Goldman Sachs Reveals Surprise Coinbase Prediction After $1 Trillion Bitcoin And Crypto Price Crash

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The rally in bitcoin prices coincided with Coinbase’s Nasdaq-debut, a major U.S. cryptocurrency exchange. This helped to drive interest to the stock, but it failed to stop it from falling with bitcoin prices since April.

Analysts at Wall Street giant Goldman Sachs reiterate their “buy” rating of Coinbase ahead of its closely-watched second-quarter earnings report. They believe that even a lower bitcoin price will be good for Coinbase’s earnings.

The note to clients stated that Coinbase’s trading boom was caused by “significantly elevated crypto asset volatility.” This will result in Coinbase taking in more fees. Coindesk first reported the news.

Goldman Sachs was a financial advisor to Coinbase’s direct listing. It cited an earlier analyst report that stated that high fees would continue flowing into the exchange even though bitcoin prices fall further.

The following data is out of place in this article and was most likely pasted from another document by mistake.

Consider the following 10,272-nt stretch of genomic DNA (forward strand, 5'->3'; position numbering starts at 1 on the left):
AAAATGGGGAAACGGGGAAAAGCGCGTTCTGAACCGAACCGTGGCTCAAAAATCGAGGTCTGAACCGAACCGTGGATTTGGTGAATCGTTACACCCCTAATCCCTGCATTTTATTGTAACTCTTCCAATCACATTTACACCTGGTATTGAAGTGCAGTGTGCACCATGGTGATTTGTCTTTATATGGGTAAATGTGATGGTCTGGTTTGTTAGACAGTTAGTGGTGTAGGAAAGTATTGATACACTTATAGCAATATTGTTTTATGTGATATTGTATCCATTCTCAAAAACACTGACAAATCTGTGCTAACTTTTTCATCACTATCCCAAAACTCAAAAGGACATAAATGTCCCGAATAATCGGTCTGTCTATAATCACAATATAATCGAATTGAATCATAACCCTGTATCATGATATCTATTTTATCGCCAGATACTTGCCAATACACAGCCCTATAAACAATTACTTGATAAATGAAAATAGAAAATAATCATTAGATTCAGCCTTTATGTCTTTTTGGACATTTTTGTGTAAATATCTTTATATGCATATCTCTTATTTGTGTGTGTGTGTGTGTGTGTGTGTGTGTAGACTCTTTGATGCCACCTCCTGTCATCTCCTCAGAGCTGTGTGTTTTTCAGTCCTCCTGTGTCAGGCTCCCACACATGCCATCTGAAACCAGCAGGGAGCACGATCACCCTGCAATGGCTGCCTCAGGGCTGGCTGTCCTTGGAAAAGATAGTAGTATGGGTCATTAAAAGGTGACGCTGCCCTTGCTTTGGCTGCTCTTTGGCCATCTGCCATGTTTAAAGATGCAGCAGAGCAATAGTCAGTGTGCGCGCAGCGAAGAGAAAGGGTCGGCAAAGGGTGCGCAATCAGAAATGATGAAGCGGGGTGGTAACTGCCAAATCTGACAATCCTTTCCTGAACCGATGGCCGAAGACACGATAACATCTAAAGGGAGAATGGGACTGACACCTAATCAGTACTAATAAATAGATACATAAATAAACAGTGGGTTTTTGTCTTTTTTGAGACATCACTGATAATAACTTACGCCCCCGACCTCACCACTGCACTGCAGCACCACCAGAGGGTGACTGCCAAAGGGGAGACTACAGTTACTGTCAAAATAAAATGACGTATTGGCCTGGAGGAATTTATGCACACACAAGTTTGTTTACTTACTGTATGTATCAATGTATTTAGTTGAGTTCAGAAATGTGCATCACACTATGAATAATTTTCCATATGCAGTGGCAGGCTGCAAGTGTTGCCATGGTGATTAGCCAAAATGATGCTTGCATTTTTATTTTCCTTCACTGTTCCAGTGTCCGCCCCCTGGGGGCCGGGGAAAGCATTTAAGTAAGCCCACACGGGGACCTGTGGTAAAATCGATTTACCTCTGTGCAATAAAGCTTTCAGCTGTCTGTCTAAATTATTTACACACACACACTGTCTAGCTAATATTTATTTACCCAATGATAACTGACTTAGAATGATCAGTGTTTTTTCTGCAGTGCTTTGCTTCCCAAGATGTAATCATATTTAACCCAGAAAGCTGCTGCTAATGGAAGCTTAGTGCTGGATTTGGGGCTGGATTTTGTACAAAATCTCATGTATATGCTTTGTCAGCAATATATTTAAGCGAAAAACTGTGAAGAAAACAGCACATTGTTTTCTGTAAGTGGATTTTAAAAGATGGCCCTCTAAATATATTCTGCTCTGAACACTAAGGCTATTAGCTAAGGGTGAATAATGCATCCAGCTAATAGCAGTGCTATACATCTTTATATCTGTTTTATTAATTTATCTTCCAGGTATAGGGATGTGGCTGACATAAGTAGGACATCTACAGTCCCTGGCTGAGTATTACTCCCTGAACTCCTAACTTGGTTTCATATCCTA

The stock price of Coinbase is down by a third since its April peak.  China closed down miners, who use powerful computers in China to protect bitcoin and other crypto networks. This caused the crypto sell-off.

Coinbase fees could have been affected by a decline in trading volume across major exchanges following the crypto and bitcoin price crash.

Analysis by CryptoCompare this week revealed that trading volumes at the biggest exchanges, such as Coinbase, Kraken, and Binance, dropped more than 40% in June. Reuters first reported that spot trading volumes fell 42.7% between May and $2.7 trillion. Derivative volumes were down 40.7%, to $3.2 trillion.

CNBC’s Teddy Vallee, Pervalle global chief investment officer, stated that the digital asset ecosystem was punched in its face. Participants are usually very fearful when there is a significant sell-off, and they pull back their chips.

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Robert Scoble
Robert is the assistant managing editor for HC News, overseeing coverage of markets, companies, strategy and business leaders. Originally from Boston, Scoble began his journalism career in 1997 & now resides outside New York.

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